I have been thinking lately about how the seeds of innovation get planted — in an individual. In a family. In a state. Women are key to growing successful companies.
My great-great grandmother on my father’s side was an innovator. Her name was Moning Rix Tarpley Gannaway. Our family and the neighbors called her “Annie.”
Back in 1862, as a woman living in a decidedly man’s world, Annie patented a new and innovative boot-blacking stand. The demands of the Civil War were turning the shoe industry inside out, and in her own way, in the specific market segment of bootblacks on the corner and in the barber shop, my great-great grandmother was part of the change.
A Family Example
Annie moved to Oklahoma before statehood, and my family has been here ever since. She was the first of many strong and independent women in our family — my great-grandmother, grandmother, and ultimately my mother — who had and continue to have such an impact on me.
When, in 2003, I left our family bank in Elk City to go to work for the state, it was no accident that I left a woman (Sandy Werner) in charge, or that I chose a woman, Claudia San Pedro (now president of Sonic Corporation) as Deputy Director at the Office of State Finance, or that she replaced me, as the first woman and first Hispanic in that position ever, when I left to become state treasurer in 2006. As state treasurer, I named Susan Nicewander as Deputy Treasurer, the first woman in that position in Oklahoma history.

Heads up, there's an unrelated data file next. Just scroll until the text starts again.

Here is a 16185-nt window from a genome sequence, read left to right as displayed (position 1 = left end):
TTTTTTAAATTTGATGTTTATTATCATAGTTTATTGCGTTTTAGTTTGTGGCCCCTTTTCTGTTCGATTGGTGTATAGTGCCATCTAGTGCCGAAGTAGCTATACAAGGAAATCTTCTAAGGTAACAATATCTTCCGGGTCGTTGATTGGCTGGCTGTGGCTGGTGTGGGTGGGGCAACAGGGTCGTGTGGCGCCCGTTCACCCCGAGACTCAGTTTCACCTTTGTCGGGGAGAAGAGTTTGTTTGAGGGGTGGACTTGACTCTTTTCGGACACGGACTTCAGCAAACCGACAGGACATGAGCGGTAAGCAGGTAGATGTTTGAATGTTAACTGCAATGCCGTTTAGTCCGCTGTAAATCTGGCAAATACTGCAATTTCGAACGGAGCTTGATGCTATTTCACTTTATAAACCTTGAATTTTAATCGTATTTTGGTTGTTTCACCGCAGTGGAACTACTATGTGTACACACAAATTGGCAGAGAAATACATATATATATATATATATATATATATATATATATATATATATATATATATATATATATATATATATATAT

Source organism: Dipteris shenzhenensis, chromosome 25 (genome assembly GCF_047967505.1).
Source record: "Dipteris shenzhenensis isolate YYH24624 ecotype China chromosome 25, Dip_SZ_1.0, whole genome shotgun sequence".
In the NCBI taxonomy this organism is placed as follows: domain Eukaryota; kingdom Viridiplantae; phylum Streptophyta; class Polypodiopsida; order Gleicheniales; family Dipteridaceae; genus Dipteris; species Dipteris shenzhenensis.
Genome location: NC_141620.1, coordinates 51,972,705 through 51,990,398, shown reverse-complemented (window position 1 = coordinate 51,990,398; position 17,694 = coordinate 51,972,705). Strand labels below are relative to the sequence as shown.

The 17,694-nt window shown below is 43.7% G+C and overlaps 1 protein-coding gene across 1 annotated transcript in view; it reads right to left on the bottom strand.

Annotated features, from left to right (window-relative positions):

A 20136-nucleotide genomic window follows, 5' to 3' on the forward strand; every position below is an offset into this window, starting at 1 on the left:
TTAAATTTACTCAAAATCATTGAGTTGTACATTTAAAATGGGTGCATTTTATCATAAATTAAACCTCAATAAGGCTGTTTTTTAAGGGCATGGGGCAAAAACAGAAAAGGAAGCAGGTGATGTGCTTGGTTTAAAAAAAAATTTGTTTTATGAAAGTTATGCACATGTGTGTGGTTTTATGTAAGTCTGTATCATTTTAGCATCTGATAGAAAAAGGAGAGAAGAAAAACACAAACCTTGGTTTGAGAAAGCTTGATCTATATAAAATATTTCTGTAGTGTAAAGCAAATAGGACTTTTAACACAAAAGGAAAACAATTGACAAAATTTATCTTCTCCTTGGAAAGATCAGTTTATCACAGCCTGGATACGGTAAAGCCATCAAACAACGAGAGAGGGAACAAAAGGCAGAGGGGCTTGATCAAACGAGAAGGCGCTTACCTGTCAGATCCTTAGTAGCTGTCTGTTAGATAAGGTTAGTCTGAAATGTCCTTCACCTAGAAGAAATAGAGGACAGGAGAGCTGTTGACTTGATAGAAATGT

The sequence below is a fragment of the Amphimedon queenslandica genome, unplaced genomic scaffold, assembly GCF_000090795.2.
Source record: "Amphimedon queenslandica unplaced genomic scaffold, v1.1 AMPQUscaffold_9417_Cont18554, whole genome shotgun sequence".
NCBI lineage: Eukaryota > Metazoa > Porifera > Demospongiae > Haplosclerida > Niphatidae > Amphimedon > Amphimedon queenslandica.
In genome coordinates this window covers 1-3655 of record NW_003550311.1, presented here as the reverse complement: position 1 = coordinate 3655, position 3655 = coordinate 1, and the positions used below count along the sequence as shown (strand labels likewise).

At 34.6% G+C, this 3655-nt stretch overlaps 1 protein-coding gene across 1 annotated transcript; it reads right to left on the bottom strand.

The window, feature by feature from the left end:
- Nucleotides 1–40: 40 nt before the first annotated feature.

From the time I was small, the women in my family showed me first-hand that women know how to get things done. I went to college, law school and then into business and state government with a belief system that was based on my life experience.
However, not everyone has a great-great grandmother who set the course of the family’s mindset on diversity with a patent in 1862.
Fortunately, over most of the last decade, McKinsey & Company has produced multiple reports investigating the business case for diversity and inclusion. Their latest data set encompasses 15 countries and more than 1,000 large companies.
Here is McKinsey’s bottom line — the most diverse companies are now more likely than ever to outperform less diverse peers on profitability. And most telling, McKinsey reports there is “ample evidence that diverse and inclusive companies are likely to make better, bolder decisions.”
Women are key to growing successful companies.
That presents Oklahoma with an opportunity to tackle the main challenge in our entrepreneurial ecosystem. We need more entrepreneurs creating more business plans to produce more products that many, many people in large international markets will buy. Our state’s pipeline of innovation that is being commercialized is simply not robust enough.
Tulsa-based Ten Nine Technologies is a great example of an Oklahoma company founded by a woman that is advancing ground-breaking technology.
McKinsey reports that companies with more than 30 percent women on their executive teams are significantly more likely to outperform those with less — especially when the company has less than 10 percent to zero female executives.
What are we waiting for?
Scott Meacham is president and CEO of i2E Inc., a nonprofit corporation that mentors many of the state’s technology-based startup companies. i2E receives state support from the Oklahoma Center for the Advancement of Science and Technology and is an integral part of Oklahoma’s Innovation Model. Contact Meacham at i2E_Comments@i2E.org.